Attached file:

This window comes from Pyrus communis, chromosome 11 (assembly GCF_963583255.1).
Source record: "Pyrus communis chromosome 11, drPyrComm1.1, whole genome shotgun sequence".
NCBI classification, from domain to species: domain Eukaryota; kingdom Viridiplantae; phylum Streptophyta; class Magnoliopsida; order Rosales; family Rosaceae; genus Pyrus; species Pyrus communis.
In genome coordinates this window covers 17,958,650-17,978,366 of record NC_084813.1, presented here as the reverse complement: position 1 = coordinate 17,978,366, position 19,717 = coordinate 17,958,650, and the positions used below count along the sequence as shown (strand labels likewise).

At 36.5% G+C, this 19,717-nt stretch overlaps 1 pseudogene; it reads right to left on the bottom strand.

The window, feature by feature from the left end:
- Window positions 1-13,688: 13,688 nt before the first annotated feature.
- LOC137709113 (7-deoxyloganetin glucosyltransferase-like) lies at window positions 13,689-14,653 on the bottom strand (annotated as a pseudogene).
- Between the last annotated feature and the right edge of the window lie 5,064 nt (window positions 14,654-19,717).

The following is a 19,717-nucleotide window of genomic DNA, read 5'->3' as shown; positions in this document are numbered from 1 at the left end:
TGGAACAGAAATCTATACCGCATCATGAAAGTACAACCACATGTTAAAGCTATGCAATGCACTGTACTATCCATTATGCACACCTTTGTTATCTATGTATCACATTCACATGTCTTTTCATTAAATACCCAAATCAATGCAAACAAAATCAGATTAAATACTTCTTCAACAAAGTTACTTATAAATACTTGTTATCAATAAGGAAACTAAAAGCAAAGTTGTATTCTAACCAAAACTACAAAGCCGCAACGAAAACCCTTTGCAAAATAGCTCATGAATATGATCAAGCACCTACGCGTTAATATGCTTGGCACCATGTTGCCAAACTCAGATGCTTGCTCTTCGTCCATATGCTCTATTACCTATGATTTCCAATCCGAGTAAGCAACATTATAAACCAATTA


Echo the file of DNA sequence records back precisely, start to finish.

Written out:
This window comes from Pyrus communis, chromosome 11 (assembly GCF_963583255.1).
Source record: "Pyrus communis chromosome 11, drPyrComm1.1, whole genome shotgun sequence".
NCBI classification, from domain to species: domain Eukaryota; kingdom Viridiplantae; phylum Streptophyta; class Magnoliopsida; order Rosales; family Rosaceae; genus Pyrus; species Pyrus communis.
In genome coordinates this window covers 17,958,650-17,978,366 of record NC_084813.1, presented here as the reverse complement: position 1 = coordinate 17,978,366, position 19,717 = coordinate 17,958,650, and the positions used below count along the sequence as shown (strand labels likewise).

At 36.5% G+C, this 19,717-nt stretch overlaps 1 pseudogene; it reads right to left on the bottom strand.

The window, feature by feature from the left end:
- Window positions 1-13,688: 13,688 nt before the first annotated feature.
- LOC137709113 (7-deoxyloganetin glucosyltransferase-like) lies at window positions 13,689-14,653 on the bottom strand (annotated as a pseudogene).
- Between the last annotated feature and the right edge of the window lie 5,064 nt (window positions 14,654-19,717).

The following is a 19,717-nucleotide window of genomic DNA, read 5'->3' as shown; positions in this document are numbered from 1 at the left end:
TGGAACAGAAATCTATACCGCATCATGAAAGTACAACCACATGTTAAAGCTATGCAATGCACTGTACTATCCATTATGCACACCTTTGTTATCTATGTATCACATTCACATGTCTTTTCATTAAATACCCAAATCAATGCAAACAAAATCAGATTAAATACTTCTTCAACAAAGTTACTTATAAATACTTGTTATCAATAAGGAAACTAAAAGCAAAGTTGTATTCTAACCAAAACTACAAAGCCGCAACGAAAACCCTTTGCAAAATAGCTCATGAATATGATCAAGCACCTACGCGTTAATATGCTTGGCACCATGTTGCCAAACTCAGATGCTTGCTCTTCGTCCATATGCTCTATTACCTATGATTTCCAATCCGAGTAAGCAACATTATAAACCAATTA